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Primary lymphoma of the prostate treated with rituximab-based chemotherapy: a case report and review of the literature

Abstract

Introduction

Primary lymphoma of the prostate is very rare. In this paper we present a case of early stage non-Hodgkin lymphoma of the prostate managed with six cycles of rituximab-based chemotherapy, and review the related literature.

Case presentation

An 84-year-old man was admitted to our hospital having signs and symptoms suggestive of prostatic disease for 3 years. Histological and immunocytochemical studies of trans-urethral biopsy of the prostate showed diffuse large B-cell lymphoma. Radiological assessment of disease confirmed the diagnosis of early stage lymphoma of the prostate. The patient was managed by 6 of rituximab 375 mg/m2 on day 1, cyclophosphamide 750 mg/m2 on day 1, doxorubicin 50 mg/m2 on day 1, vincristine 1.4 mg/m2 on day 1, and prednisone 50 mg/m2 on days 1 to 5 with complete clinical and radiological response. He remained disease free, until now, 30 months after the end of chemotherapy.

Conclusion

According to the literature, the treatment and prognosis of primary lymphoma of the prostate is the same as that of other nodal lymphomas. Rituximab-based regimen should be considered in the management of prostatic diffuse large B-cell lymphoma.

Introduction

Primary lymphoma of the prostate is extremely rare representing approximately 0.2 to 0.8% of extra nodal lymphoma and 0.1% of all prostate neoplasms [13]. In this paper, we present a case of prostatic early large B-cell lymphoma of an 84-year-old man managed successfully with rituximab-based chemotherapy and review of the related literature.

Case presentation

An 84-year-old Moroccan Caucasian man admitted in our institution with difficulty of urination, suggestive of urinary obstruction for 3 years and having systemic symptoms (B symptoms) (Fever, shudder, profuse sweat, without weigh loss) for 6 months. He had no relevant past medical history. At first diagnosis, the performance status was equal to 1.0. Digital rectal examination showed firm prostate weighing 30 g. Ultrasound prostate and kidneys examination showed voluminous prostate (35 g) and bilateral hydronephrosis. The serum tumour marker serum Prostate-specific antigen (PSA) was negative, being 2.97 ng/ml (normal <4 ng/ml).

Histological and immunohistochemical studies of needle biopsies of prostatic tissue obtained by transurethral resection showed diffuse large B-cell lymphoma (DLBCL). Most of the neoplastic cells were positive for Cluster of differentiation-20 (CD-20) and leukocyte common antigen (LCA).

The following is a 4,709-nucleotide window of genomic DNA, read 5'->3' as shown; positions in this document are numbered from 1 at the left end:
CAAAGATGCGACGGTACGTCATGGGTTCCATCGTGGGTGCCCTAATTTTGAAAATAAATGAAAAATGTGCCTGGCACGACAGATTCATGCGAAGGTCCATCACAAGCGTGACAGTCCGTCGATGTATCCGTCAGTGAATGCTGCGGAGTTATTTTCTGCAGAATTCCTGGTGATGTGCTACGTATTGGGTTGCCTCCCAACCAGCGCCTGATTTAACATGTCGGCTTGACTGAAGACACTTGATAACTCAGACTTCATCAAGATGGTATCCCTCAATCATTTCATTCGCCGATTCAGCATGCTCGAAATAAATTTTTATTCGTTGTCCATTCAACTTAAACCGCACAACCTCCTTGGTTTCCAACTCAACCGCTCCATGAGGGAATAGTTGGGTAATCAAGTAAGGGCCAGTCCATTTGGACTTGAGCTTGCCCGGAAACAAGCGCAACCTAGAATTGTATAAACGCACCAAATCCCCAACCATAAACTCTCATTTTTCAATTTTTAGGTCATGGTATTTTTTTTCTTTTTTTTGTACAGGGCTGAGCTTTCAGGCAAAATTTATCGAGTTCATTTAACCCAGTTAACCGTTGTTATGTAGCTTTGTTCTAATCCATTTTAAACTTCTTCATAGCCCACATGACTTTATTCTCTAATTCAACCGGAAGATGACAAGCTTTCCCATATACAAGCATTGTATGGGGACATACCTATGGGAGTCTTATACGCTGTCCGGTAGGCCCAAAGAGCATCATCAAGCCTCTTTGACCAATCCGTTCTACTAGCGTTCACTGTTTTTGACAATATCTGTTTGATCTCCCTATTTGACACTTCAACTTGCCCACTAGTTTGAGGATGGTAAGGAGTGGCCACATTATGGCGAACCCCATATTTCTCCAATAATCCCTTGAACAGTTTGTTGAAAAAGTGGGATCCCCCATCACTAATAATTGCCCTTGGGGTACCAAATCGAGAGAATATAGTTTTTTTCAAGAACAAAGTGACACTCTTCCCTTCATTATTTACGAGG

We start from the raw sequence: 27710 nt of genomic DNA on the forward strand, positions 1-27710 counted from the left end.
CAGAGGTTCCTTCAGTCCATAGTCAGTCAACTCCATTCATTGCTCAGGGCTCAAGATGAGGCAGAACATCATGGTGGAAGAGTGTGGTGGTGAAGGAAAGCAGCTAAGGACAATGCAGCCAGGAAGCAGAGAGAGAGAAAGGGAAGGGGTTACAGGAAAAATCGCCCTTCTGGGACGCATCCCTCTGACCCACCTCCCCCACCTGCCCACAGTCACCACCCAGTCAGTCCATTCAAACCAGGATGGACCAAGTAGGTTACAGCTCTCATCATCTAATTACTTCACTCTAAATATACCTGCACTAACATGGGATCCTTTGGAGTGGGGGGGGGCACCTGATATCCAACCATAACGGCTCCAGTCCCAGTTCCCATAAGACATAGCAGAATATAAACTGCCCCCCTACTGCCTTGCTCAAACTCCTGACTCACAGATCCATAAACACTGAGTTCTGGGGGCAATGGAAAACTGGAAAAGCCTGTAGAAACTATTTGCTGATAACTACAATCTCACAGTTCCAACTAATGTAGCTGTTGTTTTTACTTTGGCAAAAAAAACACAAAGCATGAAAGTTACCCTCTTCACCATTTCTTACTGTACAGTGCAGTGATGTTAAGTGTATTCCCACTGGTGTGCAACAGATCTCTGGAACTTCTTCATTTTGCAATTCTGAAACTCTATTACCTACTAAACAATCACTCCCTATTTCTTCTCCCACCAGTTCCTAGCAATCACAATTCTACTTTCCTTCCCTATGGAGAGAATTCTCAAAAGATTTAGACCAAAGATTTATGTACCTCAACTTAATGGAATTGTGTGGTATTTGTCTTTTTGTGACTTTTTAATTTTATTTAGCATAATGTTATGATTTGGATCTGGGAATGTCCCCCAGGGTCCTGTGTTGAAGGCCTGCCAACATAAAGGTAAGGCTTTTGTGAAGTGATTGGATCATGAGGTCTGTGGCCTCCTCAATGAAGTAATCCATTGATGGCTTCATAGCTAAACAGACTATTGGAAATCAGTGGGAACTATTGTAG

Computed tomography (CT) scan and magnetic resonance imaging (MRI) of the pelvis showed a large prostatic tumour (Figure 1). The tumour invaded the base of the bladder (Figure 2 and Figure 3). No evidence of distant metastasis on lung and abdomen was shown by CT scan. The erythrocyte sedimentation rate was increased, being 65 mm in the first hour. A bone marrow biopsy showed no abnormalities. The patient was staged IEBb according to the Ann Arbor classification system. He was managed with six cycles of rituximab 375 mg/m2 on day 1, cyclophosphamide 750 mg/m2 on day 1, doxorubicin 50 mg/m2 on day 1, vincristine 1.4 mg/m2 on day 1, and prednisone 50 mg/m2 on day 1 to 5 (RCHOP regimen). The evaluation was done by abdomino-pelvic and chest CT scans. The first CT scan of the pelvis performed after 3 cycles of chemotherapy showed partial radiological response of the prostatic tumour and the second (Figure 4) performed after the end of the 6 cycles of treatment showed complete radiological response. The patient remained disease free, until now, 30 months after the end of the chemotherapy.

Figure 1
figure1

CT scan of the pelvis shows the tumoral process infiltrated the base of the prostate gland.

Figure 2
figure2

T2 weighted coronal section fat-suppressed shows the process in the left base of the prostate which invades the bladder base.

Figure 3
figure3

T1 weighted coronal section after injection of gadolinium shows abnormal enhancement of the prostate and the bladder base.

Figure 4
figure4

CT scan of the pelvis performed after chemotherapy shows complete radiological response of the prostatic tumour.

Discussion

Adenocarcinoma represents more than 90% of all prostatic malignancies. Other histological subtypes of prostatic cancers represent only 5 to 10%. Involvement of the prostate by malignant lymphoma is a well-known late manifestation of advanced nodal disease [4]. However, primary lymphoma of the prostate is extremely rare representing only 0.2 to 0.8% of extra nodal lymphoma and 0.1% of all prostate neoplasms [13]. It is estimated that less than 150 cases have been described in the world literature.

The mean age at diagnosis is 62 years [5]. The criteria for the diagnosis of primary prostatic lymphoma were defined by Bostwick et al. [5]. Tumours were considered to be primary for patients having the following: (1) symptoms of prostatic enlargement at the beginning of the disease; (2) predominant involvement of prostate; and (3) no involvement of lymph nodes, blood, liver, or spleen [5].